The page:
To some extent concerns about gainful employment depend on what parts of the body are affected by the tic and what the job demands are. For example, if there were multiple sudden tics involving the hands, many jobs that require fine dexterity could be off-limits. One example is neurosurgery: a serious injury to the central nervous system caused by a tic-like movement on the part of the surgeon would not be easily reversible. Other jobs involving fine dexterity in which any particular error can be reversed by simply repeating the task to eliminate the error, such as typing, proofreading, and editing, could still be performed by individuals with tics.

Time-limited restrictions and work accommodations are necessary only infrequently, for the most serious cases. In these instances, time-limited restrictions and work accommodations should be determined based on the characteristics of the individual's response to the disorder, the functional requirements of the job and work environment, and the flexibility of the job and work site. Restrictions/accommodations are designed to help maintain the worker's capacity to remain at the workplace without a work disruption or to promote timely and safe transition back to full work productivity, while promoting safety for the individual, coworkers, and any member of the public that might be affected by the tic.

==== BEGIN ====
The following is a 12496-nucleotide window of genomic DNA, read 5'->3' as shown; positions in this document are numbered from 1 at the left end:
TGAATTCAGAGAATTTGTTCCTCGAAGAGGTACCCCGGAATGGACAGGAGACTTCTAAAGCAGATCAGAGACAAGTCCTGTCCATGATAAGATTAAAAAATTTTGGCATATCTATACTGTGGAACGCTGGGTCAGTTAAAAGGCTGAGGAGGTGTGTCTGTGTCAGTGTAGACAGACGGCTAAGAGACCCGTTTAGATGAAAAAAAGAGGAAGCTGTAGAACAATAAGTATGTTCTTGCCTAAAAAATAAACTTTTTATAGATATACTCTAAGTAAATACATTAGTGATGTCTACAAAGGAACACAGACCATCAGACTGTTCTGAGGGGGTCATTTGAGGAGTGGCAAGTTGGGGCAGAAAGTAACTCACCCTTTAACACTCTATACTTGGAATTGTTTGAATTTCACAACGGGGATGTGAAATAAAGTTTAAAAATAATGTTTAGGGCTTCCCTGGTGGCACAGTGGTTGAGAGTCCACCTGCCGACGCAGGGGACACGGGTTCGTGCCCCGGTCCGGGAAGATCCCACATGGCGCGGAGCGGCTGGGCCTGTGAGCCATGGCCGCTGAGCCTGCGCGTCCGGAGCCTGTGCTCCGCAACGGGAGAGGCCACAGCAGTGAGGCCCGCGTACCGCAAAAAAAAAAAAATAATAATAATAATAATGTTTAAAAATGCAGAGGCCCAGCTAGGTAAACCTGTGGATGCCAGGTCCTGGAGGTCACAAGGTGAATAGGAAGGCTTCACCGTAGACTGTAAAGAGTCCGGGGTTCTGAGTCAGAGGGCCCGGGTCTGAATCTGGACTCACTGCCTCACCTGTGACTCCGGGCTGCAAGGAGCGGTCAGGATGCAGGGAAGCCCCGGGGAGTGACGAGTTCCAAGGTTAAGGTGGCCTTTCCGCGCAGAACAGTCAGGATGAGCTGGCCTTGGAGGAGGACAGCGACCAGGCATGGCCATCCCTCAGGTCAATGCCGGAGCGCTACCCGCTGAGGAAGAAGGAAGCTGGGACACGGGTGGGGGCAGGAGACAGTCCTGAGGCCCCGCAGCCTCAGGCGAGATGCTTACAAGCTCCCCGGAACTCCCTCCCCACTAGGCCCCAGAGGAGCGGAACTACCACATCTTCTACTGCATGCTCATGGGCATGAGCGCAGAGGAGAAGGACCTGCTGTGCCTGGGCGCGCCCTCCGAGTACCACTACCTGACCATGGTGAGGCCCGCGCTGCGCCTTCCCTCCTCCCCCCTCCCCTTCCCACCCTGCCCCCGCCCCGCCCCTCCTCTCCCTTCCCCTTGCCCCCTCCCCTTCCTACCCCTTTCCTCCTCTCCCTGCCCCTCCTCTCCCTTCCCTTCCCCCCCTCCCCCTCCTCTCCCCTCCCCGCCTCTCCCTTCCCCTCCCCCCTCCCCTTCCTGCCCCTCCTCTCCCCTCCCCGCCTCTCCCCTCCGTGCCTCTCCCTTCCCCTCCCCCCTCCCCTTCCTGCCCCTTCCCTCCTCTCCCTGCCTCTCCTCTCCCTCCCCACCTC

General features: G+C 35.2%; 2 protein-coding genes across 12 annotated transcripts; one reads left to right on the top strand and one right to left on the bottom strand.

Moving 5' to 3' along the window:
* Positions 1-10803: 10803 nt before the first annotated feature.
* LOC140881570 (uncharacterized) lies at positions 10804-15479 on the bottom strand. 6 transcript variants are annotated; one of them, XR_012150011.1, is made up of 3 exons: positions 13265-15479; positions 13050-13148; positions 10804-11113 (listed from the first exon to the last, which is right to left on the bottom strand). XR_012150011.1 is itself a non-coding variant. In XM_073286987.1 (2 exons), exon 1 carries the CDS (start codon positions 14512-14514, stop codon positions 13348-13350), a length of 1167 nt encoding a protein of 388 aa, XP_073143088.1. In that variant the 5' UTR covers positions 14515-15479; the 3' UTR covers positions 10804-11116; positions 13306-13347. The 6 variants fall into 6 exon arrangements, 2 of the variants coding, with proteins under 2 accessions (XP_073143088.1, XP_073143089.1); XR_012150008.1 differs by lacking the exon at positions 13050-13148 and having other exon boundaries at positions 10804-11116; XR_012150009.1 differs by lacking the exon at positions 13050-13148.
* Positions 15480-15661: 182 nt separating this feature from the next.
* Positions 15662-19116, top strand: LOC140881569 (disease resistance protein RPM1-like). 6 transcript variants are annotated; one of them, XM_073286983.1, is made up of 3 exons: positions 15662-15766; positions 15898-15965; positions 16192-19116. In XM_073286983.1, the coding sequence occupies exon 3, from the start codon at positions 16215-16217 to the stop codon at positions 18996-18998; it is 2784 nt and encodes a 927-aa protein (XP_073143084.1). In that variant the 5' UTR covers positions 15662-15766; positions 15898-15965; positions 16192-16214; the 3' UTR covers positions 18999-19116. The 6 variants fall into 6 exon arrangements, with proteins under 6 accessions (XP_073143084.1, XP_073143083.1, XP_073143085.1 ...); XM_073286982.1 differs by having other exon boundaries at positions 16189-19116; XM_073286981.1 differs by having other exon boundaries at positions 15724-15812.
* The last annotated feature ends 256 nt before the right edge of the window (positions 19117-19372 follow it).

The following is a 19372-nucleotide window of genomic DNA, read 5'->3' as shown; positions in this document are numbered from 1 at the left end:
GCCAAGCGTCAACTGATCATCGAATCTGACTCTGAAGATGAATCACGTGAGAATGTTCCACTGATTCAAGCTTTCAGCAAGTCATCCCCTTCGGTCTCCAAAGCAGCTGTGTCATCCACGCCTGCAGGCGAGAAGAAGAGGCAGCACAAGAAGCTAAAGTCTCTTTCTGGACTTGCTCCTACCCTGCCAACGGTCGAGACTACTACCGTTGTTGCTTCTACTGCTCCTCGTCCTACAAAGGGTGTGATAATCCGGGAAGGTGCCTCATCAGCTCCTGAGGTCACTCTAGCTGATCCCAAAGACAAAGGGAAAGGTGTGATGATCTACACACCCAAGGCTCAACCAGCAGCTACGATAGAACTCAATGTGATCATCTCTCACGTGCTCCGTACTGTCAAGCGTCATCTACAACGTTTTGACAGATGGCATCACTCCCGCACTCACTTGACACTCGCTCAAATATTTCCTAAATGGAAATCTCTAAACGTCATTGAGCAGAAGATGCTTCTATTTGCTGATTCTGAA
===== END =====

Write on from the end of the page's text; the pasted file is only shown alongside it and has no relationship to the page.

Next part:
Risk: Depending on the type and severity of tic, it may not be safe for individuals with tics to drive, operate heavy machinery, or work at heights. Those with certain types of persistent complex motor or vocal tics (e.g., obscene gestures, coprolalia) may not be well-suited for interaction with the public.

Capacity: Capacity may be influenced by comorbid conditions (e.g., ADHD, OCD) that may affect the individual’s attention and concentration in the workplace. Individuals taking medication to control their symptoms may require periodic drug testing to ensure that substance abuse or addiction is not an issue.

Tolerance: Tolerance is typically not a concern with this diagnosis. Individuals who are motivated to work will generally find a way to do so, and will be compliant with treatments such as cognitive behavioral and relaxation therapies to help suppress their tics.

Source: Medical Disability Advisor